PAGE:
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    Columbia county NY
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    87 Ingersoll 444, 84 Ingersoll224/'44 GreavlyL/60'sGreavlyL/49 Ford 8N

    Default Re: Rotten Trailer Boards

    <font color=red>I see boards used in repair work on "This Old House", for example, that are some sort of plastic somposite. They seem sturdy, but would they hold up to the weight of a tractor?</font color=red>

    Nope will not work. These boards have a lot of flex in them. They will bend under the tractor.

  6. #6
    Super Star Member Thomas's Avatar
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    Lebanon,NH.
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    Kubota L2800HST w/Frontloader & CC LTX1046

    Default Re: Rotten Trailer Boards

    Pressure treated boards seems the best way to go..not unless there a locate mill around you that offers Elm boards,for Elm board 2" thick one tough board once become dry..and than oil the boards down in good shape.

    Gary's idea is indeed a good one,but be careful if the deck should become wet or snow upon..could become slippy,and if your trailer bed tilted plus your tires muddy etc..traction could hamper your loading..I guess you could always add cleats to the metal bedding for tractions.

  7. #7
    Super Star Member Egon's Avatar
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    Nova Scotia, Canada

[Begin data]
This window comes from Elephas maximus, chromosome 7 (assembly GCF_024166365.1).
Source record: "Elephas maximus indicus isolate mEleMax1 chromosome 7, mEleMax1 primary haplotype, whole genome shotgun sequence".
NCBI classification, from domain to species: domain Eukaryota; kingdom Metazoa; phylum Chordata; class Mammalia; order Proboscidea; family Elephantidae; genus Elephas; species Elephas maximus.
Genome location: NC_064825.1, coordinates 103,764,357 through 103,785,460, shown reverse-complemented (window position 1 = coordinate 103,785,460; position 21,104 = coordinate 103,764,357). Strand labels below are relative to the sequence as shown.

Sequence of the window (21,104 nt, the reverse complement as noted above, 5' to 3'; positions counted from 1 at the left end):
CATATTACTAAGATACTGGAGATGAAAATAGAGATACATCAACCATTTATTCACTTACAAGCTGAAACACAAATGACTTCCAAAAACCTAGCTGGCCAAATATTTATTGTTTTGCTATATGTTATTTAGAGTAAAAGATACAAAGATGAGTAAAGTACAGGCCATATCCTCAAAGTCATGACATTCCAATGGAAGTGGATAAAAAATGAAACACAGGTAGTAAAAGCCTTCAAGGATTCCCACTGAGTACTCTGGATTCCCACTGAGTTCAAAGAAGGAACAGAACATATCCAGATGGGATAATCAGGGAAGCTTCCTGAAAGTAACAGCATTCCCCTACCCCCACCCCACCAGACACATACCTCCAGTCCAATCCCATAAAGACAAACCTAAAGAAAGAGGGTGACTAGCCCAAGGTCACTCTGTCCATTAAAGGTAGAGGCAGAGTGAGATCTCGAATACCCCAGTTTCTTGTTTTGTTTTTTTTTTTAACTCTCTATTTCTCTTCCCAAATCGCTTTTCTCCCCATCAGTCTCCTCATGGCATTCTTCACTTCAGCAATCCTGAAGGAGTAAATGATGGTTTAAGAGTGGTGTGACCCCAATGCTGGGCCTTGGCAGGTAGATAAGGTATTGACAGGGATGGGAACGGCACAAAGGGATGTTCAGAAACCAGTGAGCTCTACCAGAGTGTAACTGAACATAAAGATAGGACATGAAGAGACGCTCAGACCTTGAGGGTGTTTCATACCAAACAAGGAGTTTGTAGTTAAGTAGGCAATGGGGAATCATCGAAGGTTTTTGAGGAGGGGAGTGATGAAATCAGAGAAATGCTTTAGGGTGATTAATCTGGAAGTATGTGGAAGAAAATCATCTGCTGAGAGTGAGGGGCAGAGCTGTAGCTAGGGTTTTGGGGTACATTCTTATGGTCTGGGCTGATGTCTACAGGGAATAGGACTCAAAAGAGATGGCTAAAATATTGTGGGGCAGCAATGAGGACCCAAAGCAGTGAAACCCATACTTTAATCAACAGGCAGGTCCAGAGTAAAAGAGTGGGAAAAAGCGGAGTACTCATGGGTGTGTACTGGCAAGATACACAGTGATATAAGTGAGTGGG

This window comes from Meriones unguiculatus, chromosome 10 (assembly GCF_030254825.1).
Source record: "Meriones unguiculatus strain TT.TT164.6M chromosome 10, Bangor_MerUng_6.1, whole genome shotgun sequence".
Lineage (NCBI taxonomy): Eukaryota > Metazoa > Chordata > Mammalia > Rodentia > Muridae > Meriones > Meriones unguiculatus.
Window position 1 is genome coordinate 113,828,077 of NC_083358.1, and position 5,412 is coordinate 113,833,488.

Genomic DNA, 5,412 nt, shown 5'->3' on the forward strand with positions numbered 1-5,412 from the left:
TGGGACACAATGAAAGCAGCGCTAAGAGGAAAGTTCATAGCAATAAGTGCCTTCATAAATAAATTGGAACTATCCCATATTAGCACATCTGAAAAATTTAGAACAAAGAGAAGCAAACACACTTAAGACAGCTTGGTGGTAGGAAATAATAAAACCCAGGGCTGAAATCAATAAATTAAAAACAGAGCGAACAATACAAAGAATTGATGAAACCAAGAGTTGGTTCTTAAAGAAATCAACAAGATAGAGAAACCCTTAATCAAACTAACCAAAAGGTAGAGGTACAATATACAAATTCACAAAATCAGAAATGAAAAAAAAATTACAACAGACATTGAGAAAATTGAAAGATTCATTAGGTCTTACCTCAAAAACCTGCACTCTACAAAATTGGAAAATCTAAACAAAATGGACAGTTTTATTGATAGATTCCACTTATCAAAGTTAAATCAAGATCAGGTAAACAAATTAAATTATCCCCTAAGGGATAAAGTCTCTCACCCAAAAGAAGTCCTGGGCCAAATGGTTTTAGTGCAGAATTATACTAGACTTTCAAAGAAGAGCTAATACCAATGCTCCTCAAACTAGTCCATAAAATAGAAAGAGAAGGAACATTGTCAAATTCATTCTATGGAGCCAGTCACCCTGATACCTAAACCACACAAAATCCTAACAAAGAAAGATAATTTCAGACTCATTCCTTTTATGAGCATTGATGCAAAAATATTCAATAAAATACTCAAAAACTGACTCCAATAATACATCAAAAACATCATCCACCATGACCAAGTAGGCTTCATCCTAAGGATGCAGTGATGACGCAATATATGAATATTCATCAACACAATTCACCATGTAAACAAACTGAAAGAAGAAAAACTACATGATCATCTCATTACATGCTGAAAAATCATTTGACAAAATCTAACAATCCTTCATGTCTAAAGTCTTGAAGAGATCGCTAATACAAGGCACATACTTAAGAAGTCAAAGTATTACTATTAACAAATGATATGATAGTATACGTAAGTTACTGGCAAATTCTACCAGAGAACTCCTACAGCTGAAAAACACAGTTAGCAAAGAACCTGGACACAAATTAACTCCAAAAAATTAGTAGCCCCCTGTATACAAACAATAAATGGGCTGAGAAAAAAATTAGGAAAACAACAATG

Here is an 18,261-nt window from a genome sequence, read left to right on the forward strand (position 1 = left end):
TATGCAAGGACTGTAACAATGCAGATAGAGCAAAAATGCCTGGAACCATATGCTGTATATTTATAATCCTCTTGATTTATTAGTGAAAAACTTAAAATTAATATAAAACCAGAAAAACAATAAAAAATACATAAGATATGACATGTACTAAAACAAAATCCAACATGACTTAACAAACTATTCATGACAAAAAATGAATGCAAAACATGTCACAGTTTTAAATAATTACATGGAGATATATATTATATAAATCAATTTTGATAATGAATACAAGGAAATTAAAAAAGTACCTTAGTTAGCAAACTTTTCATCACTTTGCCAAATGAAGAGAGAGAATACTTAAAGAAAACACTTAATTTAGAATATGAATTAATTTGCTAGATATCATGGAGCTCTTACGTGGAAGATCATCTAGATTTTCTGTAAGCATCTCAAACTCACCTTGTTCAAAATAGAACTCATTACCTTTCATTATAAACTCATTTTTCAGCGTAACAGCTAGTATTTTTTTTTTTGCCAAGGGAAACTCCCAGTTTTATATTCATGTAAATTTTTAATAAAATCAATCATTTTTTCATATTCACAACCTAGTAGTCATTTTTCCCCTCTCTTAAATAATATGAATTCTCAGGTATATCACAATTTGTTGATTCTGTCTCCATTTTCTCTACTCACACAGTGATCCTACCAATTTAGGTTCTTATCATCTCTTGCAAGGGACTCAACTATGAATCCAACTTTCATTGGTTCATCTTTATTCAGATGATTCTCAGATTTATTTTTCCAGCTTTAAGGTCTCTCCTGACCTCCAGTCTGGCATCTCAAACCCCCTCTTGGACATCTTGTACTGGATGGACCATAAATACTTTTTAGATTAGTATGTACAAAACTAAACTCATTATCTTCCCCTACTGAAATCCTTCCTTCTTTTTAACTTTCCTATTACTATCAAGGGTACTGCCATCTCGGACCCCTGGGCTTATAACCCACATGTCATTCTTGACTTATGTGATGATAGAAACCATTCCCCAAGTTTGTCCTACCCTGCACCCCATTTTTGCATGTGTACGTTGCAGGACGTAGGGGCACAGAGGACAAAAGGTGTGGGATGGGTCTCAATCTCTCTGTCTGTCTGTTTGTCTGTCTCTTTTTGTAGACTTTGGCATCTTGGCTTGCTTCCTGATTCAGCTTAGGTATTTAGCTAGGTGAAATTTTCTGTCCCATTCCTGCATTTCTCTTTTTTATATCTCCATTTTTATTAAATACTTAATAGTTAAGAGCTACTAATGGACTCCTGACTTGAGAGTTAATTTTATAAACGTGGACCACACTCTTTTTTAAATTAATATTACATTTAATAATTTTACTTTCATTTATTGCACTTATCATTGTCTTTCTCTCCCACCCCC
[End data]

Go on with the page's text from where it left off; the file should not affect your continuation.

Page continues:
Default Re: Rotten Trailer Boards

    I'd have a tendency to first go for the steel diamond plate or else 2x6 treated boards.
    With the steel deck you could weld all kinds of retainers to keep equipment from moving.
    It all depends on economics and your abilities/equipment if you do it yourself.

    Egon

  8. #8

    Join Date
    Jun 2002
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    Location
    N Central Ohio
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    NH TC35D/SUPER H&M/F-20/JD B&D/FORDSON/JD250 SSL

    Default Re: Rotten Trailer Boards

    Rough sawn white oak makes a fine floor.
    Barrels are made out of this for brewing some
    of the fine adult drinks.
    Natural water resistant.

  9. #9

    Join Date
    Feb 2002
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    953
    Location
    Texas
    Tractor
    Mahindra 4110

    Default Re: Rotten Trailer Boards

    Why not just convert to a steel floor and forget having to replace the floor every some-odd number of years?

    Steel sheeting is cheaper than you might think (especially since it is a "one time deal") and offers other benefits as well (e.g. weld in tie down pockets wherever you want/however many you want, doesn't gouge/splinter, etc.)

  10. #10
    Elite Member rockyridgefarm's Avatar
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    Road 4310
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    Deere 4310 HST MFWD

    Default Re: Rotten Trailer Boards

    My friend had the exact same problem. He sold the trailer and bought a new one for far less differance than repairing the rotten boards - go figure...